Do you know where you stand when it comes to digital rights?
Is trolling a valid form of expression?
Should people be able to track your mobile phone?
Should prisoners have access to the web?
The web turned 25 last year. The inventor of the web Tim Berners-Lee, saw it as an opportunity to spark a discussion of the web we want and to crowdsource a Magna Carta, a bill of rights for the web.
This year, as part of its celebration of the 800th anniversary of the Magna Carta, The British Library joined the discussion and created an excellent set of videos (like the ones shown above) to use as a springboard for a digital rights debate and to encourage students to contribute to a Magna Carta of the digital age.
Today the British Library unveiled the Top 10 clauses people would like to see in a Magna Carta of the digital age.
- The Web we want will not let companies pay to control it, and not let governments restrict our right to information
- The Web we want will allow freedom of speech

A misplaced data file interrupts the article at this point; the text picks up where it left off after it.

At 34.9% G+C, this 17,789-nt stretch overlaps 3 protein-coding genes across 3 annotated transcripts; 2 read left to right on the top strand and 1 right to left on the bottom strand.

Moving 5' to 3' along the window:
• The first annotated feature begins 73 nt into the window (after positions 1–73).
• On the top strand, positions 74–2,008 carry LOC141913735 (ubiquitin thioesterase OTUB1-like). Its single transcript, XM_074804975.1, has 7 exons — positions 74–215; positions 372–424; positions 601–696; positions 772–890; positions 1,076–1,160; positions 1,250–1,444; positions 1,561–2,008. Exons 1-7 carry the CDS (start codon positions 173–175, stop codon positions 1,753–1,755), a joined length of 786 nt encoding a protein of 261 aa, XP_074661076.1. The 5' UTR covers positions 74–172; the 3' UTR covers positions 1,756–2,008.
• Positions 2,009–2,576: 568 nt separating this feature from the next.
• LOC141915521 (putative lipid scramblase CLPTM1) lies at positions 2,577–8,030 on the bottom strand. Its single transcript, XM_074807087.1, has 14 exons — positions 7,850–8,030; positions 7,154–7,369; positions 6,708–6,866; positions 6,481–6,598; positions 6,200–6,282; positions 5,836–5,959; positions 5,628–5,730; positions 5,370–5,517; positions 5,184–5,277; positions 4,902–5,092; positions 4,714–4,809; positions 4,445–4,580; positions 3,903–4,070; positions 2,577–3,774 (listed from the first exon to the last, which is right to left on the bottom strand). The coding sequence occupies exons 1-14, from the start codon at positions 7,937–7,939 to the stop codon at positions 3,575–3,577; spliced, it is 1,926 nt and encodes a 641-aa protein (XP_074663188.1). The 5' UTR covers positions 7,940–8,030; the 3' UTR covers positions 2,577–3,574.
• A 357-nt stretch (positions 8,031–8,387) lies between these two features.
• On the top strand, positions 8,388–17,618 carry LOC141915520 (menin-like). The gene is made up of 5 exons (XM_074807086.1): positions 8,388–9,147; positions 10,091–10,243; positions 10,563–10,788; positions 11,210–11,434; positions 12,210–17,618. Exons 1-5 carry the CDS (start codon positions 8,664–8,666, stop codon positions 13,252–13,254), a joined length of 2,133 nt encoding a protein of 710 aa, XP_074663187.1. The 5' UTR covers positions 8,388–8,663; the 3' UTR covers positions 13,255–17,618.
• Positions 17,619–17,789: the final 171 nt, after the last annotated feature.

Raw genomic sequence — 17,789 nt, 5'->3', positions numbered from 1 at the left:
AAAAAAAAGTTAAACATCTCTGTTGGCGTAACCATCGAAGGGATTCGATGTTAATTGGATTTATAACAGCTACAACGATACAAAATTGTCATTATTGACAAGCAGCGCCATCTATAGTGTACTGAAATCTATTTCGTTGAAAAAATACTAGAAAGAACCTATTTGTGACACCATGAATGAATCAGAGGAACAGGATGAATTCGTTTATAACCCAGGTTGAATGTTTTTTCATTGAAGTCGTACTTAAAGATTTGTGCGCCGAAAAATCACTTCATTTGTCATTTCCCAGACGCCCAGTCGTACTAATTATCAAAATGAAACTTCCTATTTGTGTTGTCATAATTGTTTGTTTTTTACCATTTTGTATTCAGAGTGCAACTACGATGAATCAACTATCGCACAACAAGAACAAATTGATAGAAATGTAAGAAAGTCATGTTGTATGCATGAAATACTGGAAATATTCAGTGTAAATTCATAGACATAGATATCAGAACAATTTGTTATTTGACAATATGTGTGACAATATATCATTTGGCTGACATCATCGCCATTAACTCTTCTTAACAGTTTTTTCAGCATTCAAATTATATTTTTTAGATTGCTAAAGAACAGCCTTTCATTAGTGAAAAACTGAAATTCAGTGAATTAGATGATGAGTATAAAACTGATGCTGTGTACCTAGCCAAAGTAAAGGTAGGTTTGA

- The Web we want will be free from government censors in all countries
- The Web we want will not allow any kind of government censorship
- The Web we want will be available for all those who wish to use it
- The Web we want will be free from censorship and mass surveillance
- The Web we want will allow equal access to knowledge, information and current news worldwide
- The Web we want will have freedom of speech
- The Web we want will not be censored by the government
- The Web we want will not sell our personal information and preferences for money, and will make it clearer if the company/Website intends to do so
What would be on your list for a Magna Carta of digital rights?